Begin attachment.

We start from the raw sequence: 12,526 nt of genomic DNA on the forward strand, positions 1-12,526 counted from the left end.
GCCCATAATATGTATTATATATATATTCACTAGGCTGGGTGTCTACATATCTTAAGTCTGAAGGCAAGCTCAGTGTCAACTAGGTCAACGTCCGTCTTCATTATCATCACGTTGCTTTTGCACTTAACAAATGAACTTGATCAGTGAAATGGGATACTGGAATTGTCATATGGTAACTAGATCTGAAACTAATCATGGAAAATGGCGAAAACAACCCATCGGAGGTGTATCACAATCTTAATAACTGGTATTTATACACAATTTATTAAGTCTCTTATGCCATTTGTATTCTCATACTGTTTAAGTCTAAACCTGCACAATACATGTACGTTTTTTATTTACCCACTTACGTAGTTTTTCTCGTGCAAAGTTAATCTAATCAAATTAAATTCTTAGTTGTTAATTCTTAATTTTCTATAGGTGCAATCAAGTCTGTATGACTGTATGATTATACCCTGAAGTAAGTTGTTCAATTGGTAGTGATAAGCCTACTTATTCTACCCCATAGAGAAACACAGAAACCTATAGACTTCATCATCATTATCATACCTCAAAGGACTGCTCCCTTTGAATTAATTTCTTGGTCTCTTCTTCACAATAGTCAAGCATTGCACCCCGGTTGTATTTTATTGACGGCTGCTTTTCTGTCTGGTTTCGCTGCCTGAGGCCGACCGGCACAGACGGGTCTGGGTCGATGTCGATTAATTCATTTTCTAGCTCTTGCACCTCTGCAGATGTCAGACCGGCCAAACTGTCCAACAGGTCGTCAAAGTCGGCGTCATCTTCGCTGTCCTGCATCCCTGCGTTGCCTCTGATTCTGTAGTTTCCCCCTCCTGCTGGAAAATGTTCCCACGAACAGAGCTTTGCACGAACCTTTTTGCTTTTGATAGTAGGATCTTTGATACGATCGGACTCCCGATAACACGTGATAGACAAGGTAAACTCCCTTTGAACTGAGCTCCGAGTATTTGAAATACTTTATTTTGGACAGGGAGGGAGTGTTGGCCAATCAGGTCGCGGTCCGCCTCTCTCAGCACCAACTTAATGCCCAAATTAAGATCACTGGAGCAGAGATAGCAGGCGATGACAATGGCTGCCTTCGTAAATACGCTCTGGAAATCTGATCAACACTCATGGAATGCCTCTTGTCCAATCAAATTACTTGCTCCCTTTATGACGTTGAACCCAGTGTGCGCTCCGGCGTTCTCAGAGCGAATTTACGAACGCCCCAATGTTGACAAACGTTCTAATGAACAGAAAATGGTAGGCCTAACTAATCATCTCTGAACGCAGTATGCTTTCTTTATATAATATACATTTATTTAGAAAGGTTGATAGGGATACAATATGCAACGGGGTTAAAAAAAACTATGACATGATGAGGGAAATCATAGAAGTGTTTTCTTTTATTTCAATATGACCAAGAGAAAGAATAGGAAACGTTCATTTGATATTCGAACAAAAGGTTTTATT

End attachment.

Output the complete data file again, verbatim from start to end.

We start from the raw sequence: 12,526 nt of genomic DNA on the forward strand, positions 1-12,526 counted from the left end.
GCCCATAATATGTATTATATATATATTCACTAGGCTGGGTGTCTACATATCTTAAGTCTGAAGGCAAGCTCAGTGTCAACTAGGTCAACGTCCGTCTTCATTATCATCACGTTGCTTTTGCACTTAACAAATGAACTTGATCAGTGAAATGGGATACTGGAATTGTCATATGGTAACTAGATCTGAAACTAATCATGGAAAATGGCGAAAACAACCCATCGGAGGTGTATCACAATCTTAATAACTGGTATTTATACACAATTTATTAAGTCTCTTATGCCATTTGTATTCTCATACTGTTTAAGTCTAAACCTGCACAATACATGTACGTTTTTTATTTACCCACTTACGTAGTTTTTCTCGTGCAAAGTTAATCTAATCAAATTAAATTCTTAGTTGTTAATTCTTAATTTTCTATAGGTGCAATCAAGTCTGTATGACTGTATGATTATACCCTGAAGTAAGTTGTTCAATTGGTAGTGATAAGCCTACTTATTCTACCCCATAGAGAAACACAGAAACCTATAGACTTCATCATCATTATCATACCTCAAAGGACTGCTCCCTTTGAATTAATTTCTTGGTCTCTTCTTCACAATAGTCAAGCATTGCACCCCGGTTGTATTTTATTGACGGCTGCTTTTCTGTCTGGTTTCGCTGCCTGAGGCCGACCGGCACAGACGGGTCTGGGTCGATGTCGATTAATTCATTTTCTAGCTCTTGCACCTCTGCAGATGTCAGACCGGCCAAACTGTCCAACAGGTCGTCAAAGTCGGCGTCATCTTCGCTGTCCTGCATCCCTGCGTTGCCTCTGATTCTGTAGTTTCCCCCTCCTGCTGGAAAATGTTCCCACGAACAGAGCTTTGCACGAACCTTTTTGCTTTTGATAGTAGGATCTTTGATACGATCGGACTCCCGATAACACGTGATAGACAAGGTAAACTCCCTTTGAACTGAGCTCCGAGTATTTGAAATACTTTATTTTGGACAGGGAGGGAGTGTTGGCCAATCAGGTCGCGGTCCGCCTCTCTCAGCACCAACTTAATGCCCAAATTAAGATCACTGGAGCAGAGATAGCAGGCGATGACAATGGCTGCCTTCGTAAATACGCTCTGGAAATCTGATCAACACTCATGGAATGCCTCTTGTCCAATCAAATTACTTGCTCCCTTTATGACGTTGAACCCAGTGTGCGCTCCGGCGTTCTCAGAGCGAATTTACGAACGCCCCAATGTTGACAAACGTTCTAATGAACAGAAAATGGTAGGCCTAACTAATCATCTCTGAACGCAGTATGCTTTCTTTATATAATATACATTTATTTAGAAAGGTTGATAGGGATACAATATGCAACGGGGTTAAAAAAAACTATGACATGATGAGGGAAATCATAGAAGTGTTTTCTTTTATTTCAATATGACCAAGAGAAAGAATAGGAAACGTTCATTTGATATTCGAACAAAAGGTTTTATT